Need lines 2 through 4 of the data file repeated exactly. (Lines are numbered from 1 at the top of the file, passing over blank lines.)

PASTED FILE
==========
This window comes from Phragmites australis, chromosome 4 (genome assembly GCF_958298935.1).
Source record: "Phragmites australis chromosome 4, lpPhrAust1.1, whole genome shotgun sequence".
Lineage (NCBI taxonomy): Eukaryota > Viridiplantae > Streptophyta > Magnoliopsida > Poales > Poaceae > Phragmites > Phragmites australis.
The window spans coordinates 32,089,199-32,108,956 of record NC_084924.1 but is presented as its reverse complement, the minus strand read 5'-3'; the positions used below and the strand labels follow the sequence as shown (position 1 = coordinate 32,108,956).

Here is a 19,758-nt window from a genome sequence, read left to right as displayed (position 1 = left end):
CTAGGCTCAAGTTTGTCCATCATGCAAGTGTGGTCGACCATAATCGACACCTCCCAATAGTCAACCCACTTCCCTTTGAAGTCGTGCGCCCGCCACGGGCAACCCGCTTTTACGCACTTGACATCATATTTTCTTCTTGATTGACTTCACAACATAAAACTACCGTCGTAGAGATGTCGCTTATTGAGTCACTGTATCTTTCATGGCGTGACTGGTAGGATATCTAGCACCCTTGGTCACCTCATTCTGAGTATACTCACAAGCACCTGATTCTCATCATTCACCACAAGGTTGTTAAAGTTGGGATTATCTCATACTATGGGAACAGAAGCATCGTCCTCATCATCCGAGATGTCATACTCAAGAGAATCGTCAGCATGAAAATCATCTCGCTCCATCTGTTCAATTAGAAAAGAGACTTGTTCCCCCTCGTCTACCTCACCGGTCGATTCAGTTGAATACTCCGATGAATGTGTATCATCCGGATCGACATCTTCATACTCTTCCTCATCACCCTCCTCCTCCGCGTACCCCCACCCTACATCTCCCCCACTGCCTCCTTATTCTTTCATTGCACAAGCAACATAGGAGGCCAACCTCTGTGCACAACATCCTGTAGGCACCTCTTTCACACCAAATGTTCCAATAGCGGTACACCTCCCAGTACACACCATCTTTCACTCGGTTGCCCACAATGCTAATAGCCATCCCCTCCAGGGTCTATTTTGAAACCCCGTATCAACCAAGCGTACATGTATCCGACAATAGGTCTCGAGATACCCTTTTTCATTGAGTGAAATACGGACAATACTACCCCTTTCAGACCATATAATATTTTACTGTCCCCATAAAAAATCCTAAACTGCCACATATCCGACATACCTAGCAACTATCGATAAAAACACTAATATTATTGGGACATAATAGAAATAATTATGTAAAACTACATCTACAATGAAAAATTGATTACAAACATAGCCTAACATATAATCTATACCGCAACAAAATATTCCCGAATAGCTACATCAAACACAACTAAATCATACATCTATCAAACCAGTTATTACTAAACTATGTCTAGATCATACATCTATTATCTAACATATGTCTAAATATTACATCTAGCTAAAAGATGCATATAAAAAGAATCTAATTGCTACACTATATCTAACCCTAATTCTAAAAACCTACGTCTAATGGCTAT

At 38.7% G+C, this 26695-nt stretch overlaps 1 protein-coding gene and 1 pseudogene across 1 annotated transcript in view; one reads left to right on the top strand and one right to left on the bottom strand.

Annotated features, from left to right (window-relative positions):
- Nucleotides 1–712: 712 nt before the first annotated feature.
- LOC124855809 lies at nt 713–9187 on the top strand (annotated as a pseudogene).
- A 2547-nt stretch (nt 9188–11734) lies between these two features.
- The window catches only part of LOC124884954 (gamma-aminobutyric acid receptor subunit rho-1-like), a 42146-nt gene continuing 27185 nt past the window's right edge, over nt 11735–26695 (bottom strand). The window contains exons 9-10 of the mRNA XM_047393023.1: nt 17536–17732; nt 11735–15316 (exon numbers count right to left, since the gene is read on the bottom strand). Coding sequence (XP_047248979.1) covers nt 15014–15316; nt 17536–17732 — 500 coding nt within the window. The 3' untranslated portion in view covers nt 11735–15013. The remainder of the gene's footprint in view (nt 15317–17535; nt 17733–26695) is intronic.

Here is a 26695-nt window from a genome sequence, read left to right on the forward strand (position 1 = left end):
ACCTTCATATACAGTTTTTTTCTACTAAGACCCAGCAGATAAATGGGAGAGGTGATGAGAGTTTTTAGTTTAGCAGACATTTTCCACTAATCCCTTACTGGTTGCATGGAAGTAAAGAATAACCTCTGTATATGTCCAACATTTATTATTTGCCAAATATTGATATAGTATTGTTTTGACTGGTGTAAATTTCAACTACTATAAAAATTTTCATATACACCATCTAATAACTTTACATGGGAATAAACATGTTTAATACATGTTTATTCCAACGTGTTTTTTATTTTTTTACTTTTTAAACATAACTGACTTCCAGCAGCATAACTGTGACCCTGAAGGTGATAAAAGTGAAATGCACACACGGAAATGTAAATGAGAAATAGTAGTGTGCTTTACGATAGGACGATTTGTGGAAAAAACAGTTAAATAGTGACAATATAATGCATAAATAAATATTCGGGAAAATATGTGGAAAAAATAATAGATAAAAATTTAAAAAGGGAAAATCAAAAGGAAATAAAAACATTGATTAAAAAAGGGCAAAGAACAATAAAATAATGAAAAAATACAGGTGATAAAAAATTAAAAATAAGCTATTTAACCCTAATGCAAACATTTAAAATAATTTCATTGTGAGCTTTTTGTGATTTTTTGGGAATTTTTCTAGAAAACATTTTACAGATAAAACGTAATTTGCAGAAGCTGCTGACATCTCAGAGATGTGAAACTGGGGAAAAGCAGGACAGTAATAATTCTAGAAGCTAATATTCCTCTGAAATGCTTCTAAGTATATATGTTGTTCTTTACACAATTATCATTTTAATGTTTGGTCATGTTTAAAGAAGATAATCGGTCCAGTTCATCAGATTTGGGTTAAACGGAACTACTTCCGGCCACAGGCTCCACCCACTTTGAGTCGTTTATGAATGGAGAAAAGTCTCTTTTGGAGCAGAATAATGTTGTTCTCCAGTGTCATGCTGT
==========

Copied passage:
Source record: "Phragmites australis chromosome 4, lpPhrAust1.1, whole genome shotgun sequence".
Lineage (NCBI taxonomy): Eukaryota > Viridiplantae > Streptophyta > Magnoliopsida > Poales > Poaceae > Phragmites > Phragmites australis.
The window spans coordinates 32,089,199-32,108,956 of record NC_084924.1 but is presented as its reverse complement, the minus strand read 5'-3'; the positions used below and the strand labels follow the sequence as shown (position 1 = coordinate 32,108,956).